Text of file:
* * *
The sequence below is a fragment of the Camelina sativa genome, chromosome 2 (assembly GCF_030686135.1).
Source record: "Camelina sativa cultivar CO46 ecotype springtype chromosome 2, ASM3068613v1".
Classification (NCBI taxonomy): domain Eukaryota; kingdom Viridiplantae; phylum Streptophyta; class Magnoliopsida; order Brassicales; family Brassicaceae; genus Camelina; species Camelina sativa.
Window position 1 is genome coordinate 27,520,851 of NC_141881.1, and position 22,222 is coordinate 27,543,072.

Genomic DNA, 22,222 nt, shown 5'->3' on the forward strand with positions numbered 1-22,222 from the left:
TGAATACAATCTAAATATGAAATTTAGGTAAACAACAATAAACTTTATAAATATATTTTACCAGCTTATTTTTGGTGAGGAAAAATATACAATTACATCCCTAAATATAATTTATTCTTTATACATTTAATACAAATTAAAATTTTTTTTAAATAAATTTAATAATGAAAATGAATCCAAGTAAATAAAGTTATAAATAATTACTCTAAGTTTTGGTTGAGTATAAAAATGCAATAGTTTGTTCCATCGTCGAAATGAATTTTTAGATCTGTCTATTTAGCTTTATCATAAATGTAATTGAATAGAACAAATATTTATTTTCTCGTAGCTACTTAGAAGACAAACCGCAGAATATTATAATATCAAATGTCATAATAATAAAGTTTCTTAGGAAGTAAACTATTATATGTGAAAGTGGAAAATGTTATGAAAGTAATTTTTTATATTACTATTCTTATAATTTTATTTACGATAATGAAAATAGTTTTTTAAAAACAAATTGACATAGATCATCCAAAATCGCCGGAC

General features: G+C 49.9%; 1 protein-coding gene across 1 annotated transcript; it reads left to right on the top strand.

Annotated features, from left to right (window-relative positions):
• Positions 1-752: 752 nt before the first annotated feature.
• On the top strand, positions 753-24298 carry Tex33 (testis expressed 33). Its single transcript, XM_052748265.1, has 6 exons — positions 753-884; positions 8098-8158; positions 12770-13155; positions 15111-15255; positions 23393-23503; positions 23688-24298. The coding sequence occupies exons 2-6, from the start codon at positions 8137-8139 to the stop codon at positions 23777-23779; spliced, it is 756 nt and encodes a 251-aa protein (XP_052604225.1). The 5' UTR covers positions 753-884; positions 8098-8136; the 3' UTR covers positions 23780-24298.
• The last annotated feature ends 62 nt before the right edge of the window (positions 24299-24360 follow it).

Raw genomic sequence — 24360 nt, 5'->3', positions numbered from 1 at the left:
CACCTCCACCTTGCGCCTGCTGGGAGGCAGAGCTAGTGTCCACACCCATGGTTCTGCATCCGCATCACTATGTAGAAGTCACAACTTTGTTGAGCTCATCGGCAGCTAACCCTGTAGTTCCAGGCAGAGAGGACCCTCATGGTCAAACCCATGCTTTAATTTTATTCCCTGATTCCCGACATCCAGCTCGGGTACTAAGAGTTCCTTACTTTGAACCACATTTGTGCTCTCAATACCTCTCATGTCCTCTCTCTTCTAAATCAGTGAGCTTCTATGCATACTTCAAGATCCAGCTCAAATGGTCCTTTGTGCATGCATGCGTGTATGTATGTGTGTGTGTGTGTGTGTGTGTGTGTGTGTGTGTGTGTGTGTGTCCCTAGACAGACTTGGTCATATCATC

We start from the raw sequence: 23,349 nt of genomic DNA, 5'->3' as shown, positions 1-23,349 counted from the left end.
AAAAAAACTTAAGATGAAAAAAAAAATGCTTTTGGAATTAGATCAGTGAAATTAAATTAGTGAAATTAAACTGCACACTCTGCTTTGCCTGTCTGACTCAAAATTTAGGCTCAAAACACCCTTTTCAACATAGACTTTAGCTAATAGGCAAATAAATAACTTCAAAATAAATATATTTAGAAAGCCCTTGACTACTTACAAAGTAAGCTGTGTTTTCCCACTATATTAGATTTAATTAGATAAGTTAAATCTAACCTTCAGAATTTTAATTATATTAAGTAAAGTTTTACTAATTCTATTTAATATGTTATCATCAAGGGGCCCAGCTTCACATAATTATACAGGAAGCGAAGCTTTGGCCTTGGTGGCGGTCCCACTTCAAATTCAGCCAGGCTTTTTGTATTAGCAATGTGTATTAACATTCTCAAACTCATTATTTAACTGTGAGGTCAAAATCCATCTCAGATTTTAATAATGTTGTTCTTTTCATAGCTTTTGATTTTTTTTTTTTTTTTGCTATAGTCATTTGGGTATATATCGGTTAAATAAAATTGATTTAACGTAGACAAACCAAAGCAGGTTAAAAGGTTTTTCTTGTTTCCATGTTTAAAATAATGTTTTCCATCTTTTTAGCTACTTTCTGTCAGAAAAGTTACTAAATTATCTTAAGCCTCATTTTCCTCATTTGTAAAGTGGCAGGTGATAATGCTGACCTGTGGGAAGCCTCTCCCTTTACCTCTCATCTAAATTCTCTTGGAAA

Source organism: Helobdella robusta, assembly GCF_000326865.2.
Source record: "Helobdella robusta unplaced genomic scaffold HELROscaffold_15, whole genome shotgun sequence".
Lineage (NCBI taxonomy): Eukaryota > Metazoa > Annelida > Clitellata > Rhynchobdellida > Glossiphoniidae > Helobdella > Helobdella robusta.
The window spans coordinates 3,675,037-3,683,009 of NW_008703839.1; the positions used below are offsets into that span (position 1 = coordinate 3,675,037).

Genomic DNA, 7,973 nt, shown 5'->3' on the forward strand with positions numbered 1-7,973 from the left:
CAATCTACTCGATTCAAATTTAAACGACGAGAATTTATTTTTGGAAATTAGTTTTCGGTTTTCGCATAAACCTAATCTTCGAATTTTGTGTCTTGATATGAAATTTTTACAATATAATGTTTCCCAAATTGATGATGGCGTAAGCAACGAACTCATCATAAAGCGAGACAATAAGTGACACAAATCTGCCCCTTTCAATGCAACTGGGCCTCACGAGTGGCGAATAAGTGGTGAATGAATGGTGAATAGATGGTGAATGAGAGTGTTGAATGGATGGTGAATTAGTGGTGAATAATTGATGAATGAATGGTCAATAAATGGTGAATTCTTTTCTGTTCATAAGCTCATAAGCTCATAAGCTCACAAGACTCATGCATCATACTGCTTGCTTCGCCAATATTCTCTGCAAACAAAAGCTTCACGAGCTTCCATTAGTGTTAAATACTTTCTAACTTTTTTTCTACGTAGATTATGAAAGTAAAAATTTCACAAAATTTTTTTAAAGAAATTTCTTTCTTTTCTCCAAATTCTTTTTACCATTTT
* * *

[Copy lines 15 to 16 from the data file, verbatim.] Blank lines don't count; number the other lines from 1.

AAAAAAACTTAAGATGAAAAAAAAAATGCTTTTGGAATTAGATCAGTGAAATTAAATTAGTGAAATTAAACTGCACACTCTGCTTTGCCTGTCTGACTCAAAATTTAGGCTCAAAACACCCTTTTCAACATAGACTTTAGCTAATAGGCAAATAAATAACTTCAAAATAAATATATTTAGAAAGCCCTTGACTACTTACAAAGTAAGCTGTGTTTTCCCACTATATTAGATTTAATTAGATAAGTTAAATCTAACCTTCAGAATTTTAATTATATTAAGTAAAGTTTTACTAATTCTATTTAATATGTTATCATCAAGGGGCCCAGCTTCACATAATTATACAGGAAGCGAAGCTTTGGCCTTGGTGGCGGTCCCACTTCAAATTCAGCCAGGCTTTTTGTATTAGCAATGTGTATTAACATTCTCAAACTCATTATTTAACTGTGAGGTCAAAATCCATCTCAGATTTTAATAATGTTGTTCTTTTCATAGCTTTTGATTTTTTTTTTTTTTTTGCTATAGTCATTTGGGTATATATCGGTTAAATAAAATTGATTTAACGTAGACAAACCAAAGCAGGTTAAAAGGTTTTTCTTGTTTCCATGTTTAAAATAATGTTTTCCATCTTTTTAGCTACTTTCTGTCAGAAAAGTTACTAAATTATCTTAAGCCTCATTTTCCTCATTTGTAAAGTGGCAGGTGATAATGCTGACCTGTGGGAAGCCTCTCCCTTTACCTCTCATCTAAATTCTCTTGGAAA

Source organism: Helobdella robusta, assembly GCF_000326865.2.